University of Iowa grad student Hannah Marlowe has been awarded a NASA fellowship, to help them learn more about how our universe works. She’s experimenting with a device that watches the skies for explosions that signify the death of a star.
Marlowe is working on a device called the gamma-ray burst polarimeter that should give scientists a better understanding of what happens at that moment.
“Gamma-ray bursts are these really bright flashes we see in the sky,” said Marlowe. “They’re actually the most energetic explosions that go on anywhere in the universe.”
The polarimeter - only about the size of a couple decks of playing cards - is resting inside a vacuum chamber for testing. But with NASA’s help, she hopes to eventually launch it into orbit, so it can watch for these bursts of energy.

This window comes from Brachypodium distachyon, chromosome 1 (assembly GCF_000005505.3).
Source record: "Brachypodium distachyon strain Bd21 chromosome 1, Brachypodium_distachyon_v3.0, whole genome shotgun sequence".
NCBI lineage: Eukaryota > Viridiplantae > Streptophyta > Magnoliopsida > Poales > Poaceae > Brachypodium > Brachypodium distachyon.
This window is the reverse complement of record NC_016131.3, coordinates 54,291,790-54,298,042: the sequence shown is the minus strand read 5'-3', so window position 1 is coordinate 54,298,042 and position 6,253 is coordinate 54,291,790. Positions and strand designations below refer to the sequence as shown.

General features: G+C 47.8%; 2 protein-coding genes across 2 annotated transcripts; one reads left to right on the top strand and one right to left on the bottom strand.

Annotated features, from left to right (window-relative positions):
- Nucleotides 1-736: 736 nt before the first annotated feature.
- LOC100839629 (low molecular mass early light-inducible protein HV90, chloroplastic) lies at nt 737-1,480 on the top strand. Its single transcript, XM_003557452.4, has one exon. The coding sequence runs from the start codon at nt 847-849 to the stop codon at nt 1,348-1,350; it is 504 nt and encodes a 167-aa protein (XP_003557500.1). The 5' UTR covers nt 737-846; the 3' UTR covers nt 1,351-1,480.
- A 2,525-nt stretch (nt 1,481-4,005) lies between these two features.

“What this detector would do is it would be looking at a large field of view, and then we just wait until they go off in our field.”
Marlowe compares it to looking out your window at night, waiting for fireflies to light up.
“They only last about a few milliseconds up to a few minutes on average.”
The polarimeter will examine the particles of light that come from the explosions, and which direction they’re heading. It will then send that data back down to earth.
“And that can tell us about the geometry in the explosion, the physical processes going on, stuff like that, that we still don’t know much about right now.”
Marlowe said that’s really the point of her research: to simply know more about what’s going on billions of light years away from our planet.
“We can see them all the way out to the edge of the universe, which makes them really cool objects to study.”